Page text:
They have come a long way…but still have a lot of work to do.
      As is the case everywhere.

  12. wpjohnson - May 21, 2012 at 1:52 PM

    Whether Calcaterra and his fellow politically correct pinheads like it or not, it is a legitimate piece of baseball history. Where do you place a bid?

    • dowhatifeellike - May 21, 2012 at 1:54 PM

      I think it’s more Klan history than baseball history.

      • cleverbob - May 21, 2012 at 2:02 PM

        I thought people bought Nazi-era china because they loved to collect dishes.

      • wpjohnson - May 21, 2012 at 2:42 PM

        Actually, it is both and, thus, quite collectible. After all, it isn’t going to go out on the streets and knock anyone in the head, is it? You liberals are great in regard to censorship. You want no censorship unless, of course, it deals with something you oppose.

      • dowhatifeellike - May 21, 2012 at 3:02 PM

        Being an old baseball bat doesn’t make it a piece of baseball history. It hasn’t been used in any historic baseball context. The only historic context here is that someone monogrammed it with Klan symbolism.

        I don’t see how censorship plays into any of this. Nobody is saying that it should be destroyed or not made available for sale. The argument is that to most of us (baseball people), this item has no significance. It’s a cultural item, not a sports item.

      • CJ - May 21, 2012 at 3:16 PM

        Saying “you liberals” followed by a dumb comment really doesn’t do much other than make conservatives look stupid, which isn’t all that hard to begin with, so as one, just do us all a favor and stop. Thanks.

        About your question…see those green words in the post? Yeah, those are called hyperlinks. If you click on them they’ll magically take you to other parts of the interwebs that just might have something to do with an auction site where you can buy a KKK baseball bat for a grand or so so you could either watch for your viewing pleasure, buy and burn the thing, or smack yourself in the face with it, repeatedly, until you get some sense.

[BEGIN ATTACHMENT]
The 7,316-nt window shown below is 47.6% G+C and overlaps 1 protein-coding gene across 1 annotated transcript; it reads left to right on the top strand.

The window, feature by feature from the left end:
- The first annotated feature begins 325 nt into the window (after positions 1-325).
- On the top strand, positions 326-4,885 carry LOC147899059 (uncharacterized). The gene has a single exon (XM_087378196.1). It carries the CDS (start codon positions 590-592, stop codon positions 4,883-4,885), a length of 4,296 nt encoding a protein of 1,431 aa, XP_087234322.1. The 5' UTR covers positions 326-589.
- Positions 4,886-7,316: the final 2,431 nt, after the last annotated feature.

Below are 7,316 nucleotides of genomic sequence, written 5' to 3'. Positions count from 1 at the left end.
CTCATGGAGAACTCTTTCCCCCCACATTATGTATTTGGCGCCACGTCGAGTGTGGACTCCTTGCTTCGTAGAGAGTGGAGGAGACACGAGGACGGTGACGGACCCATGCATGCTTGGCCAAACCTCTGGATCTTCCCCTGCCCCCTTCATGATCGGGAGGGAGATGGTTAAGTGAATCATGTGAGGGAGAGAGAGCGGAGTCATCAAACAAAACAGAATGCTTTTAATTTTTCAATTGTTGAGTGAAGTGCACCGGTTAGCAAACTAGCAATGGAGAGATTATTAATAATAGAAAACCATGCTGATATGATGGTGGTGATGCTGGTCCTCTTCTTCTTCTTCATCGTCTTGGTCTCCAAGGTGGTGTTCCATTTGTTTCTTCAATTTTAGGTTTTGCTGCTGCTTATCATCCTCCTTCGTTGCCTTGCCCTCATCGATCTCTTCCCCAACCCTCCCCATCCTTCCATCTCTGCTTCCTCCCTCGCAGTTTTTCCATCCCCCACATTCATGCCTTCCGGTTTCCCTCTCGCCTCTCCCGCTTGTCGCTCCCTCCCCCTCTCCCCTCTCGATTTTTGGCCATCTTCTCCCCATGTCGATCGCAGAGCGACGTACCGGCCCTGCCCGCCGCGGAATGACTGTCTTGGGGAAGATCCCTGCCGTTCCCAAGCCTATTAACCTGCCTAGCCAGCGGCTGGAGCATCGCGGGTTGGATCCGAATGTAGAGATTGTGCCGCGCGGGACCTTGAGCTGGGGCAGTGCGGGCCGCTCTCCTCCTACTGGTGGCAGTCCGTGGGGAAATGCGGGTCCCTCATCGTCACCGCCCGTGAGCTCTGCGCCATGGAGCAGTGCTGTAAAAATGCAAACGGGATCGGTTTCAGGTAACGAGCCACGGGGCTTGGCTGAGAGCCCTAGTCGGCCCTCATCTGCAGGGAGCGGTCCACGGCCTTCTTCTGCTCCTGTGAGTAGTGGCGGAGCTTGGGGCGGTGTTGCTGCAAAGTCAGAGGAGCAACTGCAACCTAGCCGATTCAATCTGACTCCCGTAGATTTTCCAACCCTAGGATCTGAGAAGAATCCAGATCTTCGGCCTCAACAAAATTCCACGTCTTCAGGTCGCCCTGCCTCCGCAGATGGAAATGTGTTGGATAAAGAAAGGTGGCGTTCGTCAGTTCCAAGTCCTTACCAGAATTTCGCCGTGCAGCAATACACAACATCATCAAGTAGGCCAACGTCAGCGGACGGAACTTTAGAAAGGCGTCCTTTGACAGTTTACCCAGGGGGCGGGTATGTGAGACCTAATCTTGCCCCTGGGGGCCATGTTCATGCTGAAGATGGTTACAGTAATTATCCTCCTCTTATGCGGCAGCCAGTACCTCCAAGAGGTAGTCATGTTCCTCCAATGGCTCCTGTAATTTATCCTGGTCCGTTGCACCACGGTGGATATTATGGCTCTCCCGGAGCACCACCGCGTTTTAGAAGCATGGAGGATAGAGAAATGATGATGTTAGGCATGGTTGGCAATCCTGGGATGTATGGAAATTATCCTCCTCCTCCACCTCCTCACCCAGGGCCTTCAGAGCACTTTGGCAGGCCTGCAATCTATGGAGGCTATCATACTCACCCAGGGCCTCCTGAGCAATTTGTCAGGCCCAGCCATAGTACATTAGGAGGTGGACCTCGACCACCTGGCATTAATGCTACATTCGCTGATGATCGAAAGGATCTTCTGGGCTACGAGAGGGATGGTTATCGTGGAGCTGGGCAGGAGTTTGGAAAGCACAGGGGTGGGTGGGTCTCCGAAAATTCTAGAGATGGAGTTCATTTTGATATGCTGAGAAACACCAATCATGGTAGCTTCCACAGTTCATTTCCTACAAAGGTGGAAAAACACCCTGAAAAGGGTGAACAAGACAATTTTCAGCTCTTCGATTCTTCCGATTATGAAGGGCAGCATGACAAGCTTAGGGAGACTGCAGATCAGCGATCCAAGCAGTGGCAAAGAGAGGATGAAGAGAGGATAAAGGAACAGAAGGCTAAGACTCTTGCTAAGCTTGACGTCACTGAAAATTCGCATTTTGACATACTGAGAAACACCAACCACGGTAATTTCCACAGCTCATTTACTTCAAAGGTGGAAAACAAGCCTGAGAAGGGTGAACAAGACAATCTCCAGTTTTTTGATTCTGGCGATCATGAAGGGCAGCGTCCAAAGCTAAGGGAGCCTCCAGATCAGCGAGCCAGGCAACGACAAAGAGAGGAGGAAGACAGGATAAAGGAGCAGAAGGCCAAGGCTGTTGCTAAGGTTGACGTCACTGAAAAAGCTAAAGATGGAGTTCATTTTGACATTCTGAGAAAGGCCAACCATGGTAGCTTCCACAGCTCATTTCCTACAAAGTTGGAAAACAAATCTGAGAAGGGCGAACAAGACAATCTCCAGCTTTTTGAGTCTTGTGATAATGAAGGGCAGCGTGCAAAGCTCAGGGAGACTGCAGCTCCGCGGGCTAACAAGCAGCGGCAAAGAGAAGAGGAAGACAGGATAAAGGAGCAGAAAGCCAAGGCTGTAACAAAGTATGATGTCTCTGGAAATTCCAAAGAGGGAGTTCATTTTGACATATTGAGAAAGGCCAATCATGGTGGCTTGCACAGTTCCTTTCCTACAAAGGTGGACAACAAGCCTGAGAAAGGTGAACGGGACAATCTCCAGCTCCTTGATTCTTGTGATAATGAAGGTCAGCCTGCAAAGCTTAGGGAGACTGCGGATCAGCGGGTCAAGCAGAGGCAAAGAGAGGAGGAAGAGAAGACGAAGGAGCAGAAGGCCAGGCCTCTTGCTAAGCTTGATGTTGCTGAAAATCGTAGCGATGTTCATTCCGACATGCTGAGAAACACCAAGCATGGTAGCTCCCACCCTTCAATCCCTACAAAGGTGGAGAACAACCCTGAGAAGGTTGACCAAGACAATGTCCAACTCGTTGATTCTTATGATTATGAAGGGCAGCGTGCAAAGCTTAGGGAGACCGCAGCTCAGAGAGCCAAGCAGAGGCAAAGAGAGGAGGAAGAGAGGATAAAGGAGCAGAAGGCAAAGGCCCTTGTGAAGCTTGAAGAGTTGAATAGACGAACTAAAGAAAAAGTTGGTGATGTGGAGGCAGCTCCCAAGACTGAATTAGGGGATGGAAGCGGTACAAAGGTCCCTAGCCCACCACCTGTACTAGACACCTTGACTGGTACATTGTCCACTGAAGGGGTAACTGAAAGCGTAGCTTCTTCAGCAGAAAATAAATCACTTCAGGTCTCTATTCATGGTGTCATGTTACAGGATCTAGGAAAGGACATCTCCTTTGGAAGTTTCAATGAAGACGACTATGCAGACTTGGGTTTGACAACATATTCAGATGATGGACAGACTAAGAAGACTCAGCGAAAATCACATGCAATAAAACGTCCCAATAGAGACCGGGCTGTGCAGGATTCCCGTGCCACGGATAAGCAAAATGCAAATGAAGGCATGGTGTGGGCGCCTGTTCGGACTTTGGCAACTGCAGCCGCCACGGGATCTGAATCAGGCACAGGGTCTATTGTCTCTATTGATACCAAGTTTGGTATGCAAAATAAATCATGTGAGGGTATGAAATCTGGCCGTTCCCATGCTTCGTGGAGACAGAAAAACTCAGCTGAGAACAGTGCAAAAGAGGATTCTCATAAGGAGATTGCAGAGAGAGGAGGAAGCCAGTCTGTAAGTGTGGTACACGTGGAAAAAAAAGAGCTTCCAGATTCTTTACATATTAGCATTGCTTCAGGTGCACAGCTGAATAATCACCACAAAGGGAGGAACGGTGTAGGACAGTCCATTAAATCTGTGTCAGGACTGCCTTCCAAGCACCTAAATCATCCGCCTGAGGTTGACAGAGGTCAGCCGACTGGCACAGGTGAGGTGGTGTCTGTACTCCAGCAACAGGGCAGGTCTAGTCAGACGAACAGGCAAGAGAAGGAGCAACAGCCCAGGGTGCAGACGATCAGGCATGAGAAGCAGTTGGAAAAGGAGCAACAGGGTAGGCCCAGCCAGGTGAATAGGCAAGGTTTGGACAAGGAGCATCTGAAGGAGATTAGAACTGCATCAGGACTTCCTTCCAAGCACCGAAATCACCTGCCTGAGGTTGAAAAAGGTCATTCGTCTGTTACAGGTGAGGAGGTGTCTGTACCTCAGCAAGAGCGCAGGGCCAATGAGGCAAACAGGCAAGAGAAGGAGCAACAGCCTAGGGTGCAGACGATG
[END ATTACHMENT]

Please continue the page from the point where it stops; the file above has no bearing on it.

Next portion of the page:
• cleverbob - May 21, 2012 at 3:20 PM

        For the record, I’m a moderate.

    • mrfloydpink - May 21, 2012 at 2:26 PM

      Uh, just because something is baseball-related and is old does not make it a legitimate piece of baseball history.

      An artifact becomes historic if it has a connection to a significant individual, place, or trend that affected the game in an important way. A jersey from Babe Ruth, a seat from Ebbets Field, a poster that demands that baseball remain segregated–these are historic artifacts. But inasmuch as the story of the KKK and that of baseball have little to nothing to do with one another, this artifact is simply not a part of baseball history. It has nothing to do with political correctness nor with anti-racism. If I go buy an electric guitar and paint a swastika on it tomorrow, it is not a piece of rock and roll history, nor does it become a piece of rock and roll history if I keep the guitar for 70 years.

      Now, if it was Ty Cobb’s KKK baseball bat…

      • wpjohnson - May 21, 2012 at 2:38 PM

        No a legitimate comparison, pink. All indications are that this bat was “created” back in the 1930s. If you add a decoration to a bat today, it means nothing.

        Whether you boys and girls like it or not, this bat is a part of baseball history. Of course it is also a part of Klan history, too.

        Political correctness seeks to launder the truth for its touchy, feely proponents. I guess the author was just a few years early with the book, 1984.

        I still am interested in knowing where you bid?

      • churchoftheperpetuallyoutraged - May 21, 2012 at 3:32 PM

        Whether you boys and girls like it or not, this bat is a part of baseball history. Of course it is also a part of Klan history, too.

        How is this a part of baseball history? Was this the bat used by Mazeroski in the shot heard round the world? Did Jackie Robinson use it when he broke the color barrier? Or Maris when he hit 61?

        Those bats are part of baseball history. This appears to be a bat with a radical, christian terrorists’s group markings on it. How is it a part of history other than it’s being?

      • mrfloydpink - May 21, 2012 at 3:35 PM